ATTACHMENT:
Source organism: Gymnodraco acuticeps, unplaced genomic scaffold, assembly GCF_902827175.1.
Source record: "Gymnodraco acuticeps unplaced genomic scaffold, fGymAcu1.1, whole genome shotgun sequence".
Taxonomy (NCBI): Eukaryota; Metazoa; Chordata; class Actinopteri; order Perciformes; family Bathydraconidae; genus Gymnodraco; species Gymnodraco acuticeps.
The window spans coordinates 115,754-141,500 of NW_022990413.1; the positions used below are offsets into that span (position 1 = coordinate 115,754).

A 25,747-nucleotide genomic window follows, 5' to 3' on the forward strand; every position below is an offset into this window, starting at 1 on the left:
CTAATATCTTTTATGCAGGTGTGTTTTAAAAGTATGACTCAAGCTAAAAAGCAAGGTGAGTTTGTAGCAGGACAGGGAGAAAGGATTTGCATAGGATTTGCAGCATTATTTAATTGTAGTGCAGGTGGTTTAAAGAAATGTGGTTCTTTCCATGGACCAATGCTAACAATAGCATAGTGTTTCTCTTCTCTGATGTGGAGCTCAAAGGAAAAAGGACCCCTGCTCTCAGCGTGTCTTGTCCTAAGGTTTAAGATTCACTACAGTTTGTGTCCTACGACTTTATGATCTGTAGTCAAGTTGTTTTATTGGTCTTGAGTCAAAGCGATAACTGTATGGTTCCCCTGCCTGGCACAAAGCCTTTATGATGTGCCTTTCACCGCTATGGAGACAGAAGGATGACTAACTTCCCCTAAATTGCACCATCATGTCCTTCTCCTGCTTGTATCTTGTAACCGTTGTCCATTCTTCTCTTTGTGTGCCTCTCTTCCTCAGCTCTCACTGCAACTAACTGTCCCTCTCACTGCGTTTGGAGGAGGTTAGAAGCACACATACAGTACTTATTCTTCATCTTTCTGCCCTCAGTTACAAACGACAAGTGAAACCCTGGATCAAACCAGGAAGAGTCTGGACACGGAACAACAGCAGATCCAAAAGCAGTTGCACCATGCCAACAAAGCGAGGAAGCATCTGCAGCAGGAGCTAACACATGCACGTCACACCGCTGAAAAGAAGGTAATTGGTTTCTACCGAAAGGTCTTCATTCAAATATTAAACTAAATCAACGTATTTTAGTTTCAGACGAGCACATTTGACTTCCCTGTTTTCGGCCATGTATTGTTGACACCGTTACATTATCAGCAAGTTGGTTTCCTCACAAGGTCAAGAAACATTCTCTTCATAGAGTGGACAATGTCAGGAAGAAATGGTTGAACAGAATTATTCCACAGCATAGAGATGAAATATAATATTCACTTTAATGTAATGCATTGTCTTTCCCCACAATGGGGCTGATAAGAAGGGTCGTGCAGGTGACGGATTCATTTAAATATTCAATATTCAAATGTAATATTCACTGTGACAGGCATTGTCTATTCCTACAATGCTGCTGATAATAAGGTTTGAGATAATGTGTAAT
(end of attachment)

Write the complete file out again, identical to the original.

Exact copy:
Source organism: Gymnodraco acuticeps, unplaced genomic scaffold, assembly GCF_902827175.1.
Source record: "Gymnodraco acuticeps unplaced genomic scaffold, fGymAcu1.1, whole genome shotgun sequence".
Taxonomy (NCBI): Eukaryota; Metazoa; Chordata; class Actinopteri; order Perciformes; family Bathydraconidae; genus Gymnodraco; species Gymnodraco acuticeps.
The window spans coordinates 115,754-141,500 of NW_022990413.1; the positions used below are offsets into that span (position 1 = coordinate 115,754).

A 25,747-nucleotide genomic window follows, 5' to 3' on the forward strand; every position below is an offset into this window, starting at 1 on the left:
CTAATATCTTTTATGCAGGTGTGTTTTAAAAGTATGACTCAAGCTAAAAAGCAAGGTGAGTTTGTAGCAGGACAGGGAGAAAGGATTTGCATAGGATTTGCAGCATTATTTAATTGTAGTGCAGGTGGTTTAAAGAAATGTGGTTCTTTCCATGGACCAATGCTAACAATAGCATAGTGTTTCTCTTCTCTGATGTGGAGCTCAAAGGAAAAAGGACCCCTGCTCTCAGCGTGTCTTGTCCTAAGGTTTAAGATTCACTACAGTTTGTGTCCTACGACTTTATGATCTGTAGTCAAGTTGTTTTATTGGTCTTGAGTCAAAGCGATAACTGTATGGTTCCCCTGCCTGGCACAAAGCCTTTATGATGTGCCTTTCACCGCTATGGAGACAGAAGGATGACTAACTTCCCCTAAATTGCACCATCATGTCCTTCTCCTGCTTGTATCTTGTAACCGTTGTCCATTCTTCTCTTTGTGTGCCTCTCTTCCTCAGCTCTCACTGCAACTAACTGTCCCTCTCACTGCGTTTGGAGGAGGTTAGAAGCACACATACAGTACTTATTCTTCATCTTTCTGCCCTCAGTTACAAACGACAAGTGAAACCCTGGATCAAACCAGGAAGAGTCTGGACACGGAACAACAGCAGATCCAAAAGCAGTTGCACCATGCCAACAAAGCGAGGAAGCATCTGCAGCAGGAGCTAACACATGCACGTCACACCGCTGAAAAGAAGGTAATTGGTTTCTACCGAAAGGTCTTCATTCAAATATTAAACTAAATCAACGTATTTTAGTTTCAGACGAGCACATTTGACTTCCCTGTTTTCGGCCATGTATTGTTGACACCGTTACATTATCAGCAAGTTGGTTTCCTCACAAGGTCAAGAAACATTCTCTTCATAGAGTGGACAATGTCAGGAAGAAATGGTTGAACAGAATTATTCCACAGCATAGAGATGAAATATAATATTCACTTTAATGTAATGCATTGTCTTTCCCCACAATGGGGCTGATAAGAAGGGTCGTGCAGGTGACGGATTCATTTAAATATTCAATATTCAAATGTAATATTCACTGTGACAGGCATTGTCTATTCCTACAATGCTGCTGATAATAAGGTTTGAGATAATGTGTAAT